As if to drive the point home, it turns out that one of the Dawn Warriors, the late Dorgan, was the viewpoint character’s father. This gives certain NPCs an opportunity to say admiring things about him and then conclude with “He would have been proud of you” or similar, just like whenever Dumbledore talks about James Potter. In particular, I’ve got this treatment from the two other remaining Dawn Warriors, Kelga and Zeza.

Kelga is a werewolf — werewolves are good guys in this game, there’s a whole town full of them. He’s too ill to have much to do with the new fight against X-Death, and will more than likely die before the game is over. Zeza, on the other hand, leads the offensive against X-Death’s new domain. It’s surrounded by an impenetrable force field, but Zeza knows a secret way in, through a cave that’s only accessible by submarine.

This is the point where I really started to think that everything that seemed new and different about FF7 was already present in FF5. FF7 was the point where the designers seemed to suddenly realize that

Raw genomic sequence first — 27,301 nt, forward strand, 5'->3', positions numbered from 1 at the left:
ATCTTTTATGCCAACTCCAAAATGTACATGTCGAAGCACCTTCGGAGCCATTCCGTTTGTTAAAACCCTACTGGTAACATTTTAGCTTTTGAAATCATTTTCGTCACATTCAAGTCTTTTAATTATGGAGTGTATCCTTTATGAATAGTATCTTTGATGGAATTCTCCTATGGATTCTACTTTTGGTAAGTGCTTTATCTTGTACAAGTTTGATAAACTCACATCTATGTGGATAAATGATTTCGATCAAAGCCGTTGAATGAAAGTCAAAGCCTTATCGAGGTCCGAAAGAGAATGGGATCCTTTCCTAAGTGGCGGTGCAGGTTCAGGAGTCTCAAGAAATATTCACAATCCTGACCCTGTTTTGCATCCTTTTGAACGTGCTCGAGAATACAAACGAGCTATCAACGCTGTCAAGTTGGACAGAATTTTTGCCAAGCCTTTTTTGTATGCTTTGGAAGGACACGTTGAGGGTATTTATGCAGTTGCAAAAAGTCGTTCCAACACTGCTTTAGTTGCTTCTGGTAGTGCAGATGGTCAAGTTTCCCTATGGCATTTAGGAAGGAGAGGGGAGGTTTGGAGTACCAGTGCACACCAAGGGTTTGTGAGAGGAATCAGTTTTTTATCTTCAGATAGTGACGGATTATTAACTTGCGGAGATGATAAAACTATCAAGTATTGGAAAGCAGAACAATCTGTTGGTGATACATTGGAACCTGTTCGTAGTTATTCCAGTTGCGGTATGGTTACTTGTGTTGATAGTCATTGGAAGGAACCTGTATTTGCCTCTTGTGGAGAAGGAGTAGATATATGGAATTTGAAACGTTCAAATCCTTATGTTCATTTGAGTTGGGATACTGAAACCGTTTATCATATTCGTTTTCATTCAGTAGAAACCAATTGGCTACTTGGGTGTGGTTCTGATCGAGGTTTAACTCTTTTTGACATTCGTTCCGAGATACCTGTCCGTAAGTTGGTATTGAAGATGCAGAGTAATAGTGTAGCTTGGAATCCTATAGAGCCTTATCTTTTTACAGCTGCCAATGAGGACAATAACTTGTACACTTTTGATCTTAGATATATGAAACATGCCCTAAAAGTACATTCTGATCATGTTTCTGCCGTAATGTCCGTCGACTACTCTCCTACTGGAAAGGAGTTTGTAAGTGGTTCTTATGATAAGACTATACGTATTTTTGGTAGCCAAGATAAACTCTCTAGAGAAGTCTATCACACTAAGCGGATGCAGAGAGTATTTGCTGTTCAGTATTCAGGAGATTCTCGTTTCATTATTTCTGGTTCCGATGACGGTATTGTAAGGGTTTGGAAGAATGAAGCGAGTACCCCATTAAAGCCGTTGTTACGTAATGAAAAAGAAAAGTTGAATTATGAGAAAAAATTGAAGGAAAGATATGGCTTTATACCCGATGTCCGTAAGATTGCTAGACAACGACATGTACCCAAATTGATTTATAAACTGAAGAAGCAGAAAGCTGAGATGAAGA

Fantasy does not have to imply Pseudo-Medieval. Sure, it still had swords and spells and dragons, but it was also full of guns and helicopters and neon-lit cityscapes. FF8 went so far as to declare that all magic was really manifestations of psi power, and put you in a world with roughly 1940’s fashions and customs (except in one country where it was more like Star Trek fashions and customs.) In FF5, people wear standard fantasy robes and live in standard fantasy castles, but this is but a veneer over advanced industrial technology. There’s always been a bit of high tech in the series — FF1 had a “castle in the sky” that turned out to be a space station populated by robots 1I always thought that the robots in FF1 looked a lot like those in Miyazaki’s Castle in the Sky, AKA Laputa, which was released in Japan while FF1 was in development., and FF4 involved a trip to the moon — but that stuff has generally been more like an anomaly in a mostly stock-fantasy world, and a relic of Vancian lost civilizations besides. In FF5, people are building submarines and steamships and force-field generators, even though they evidently haven’t discovered gunpowder.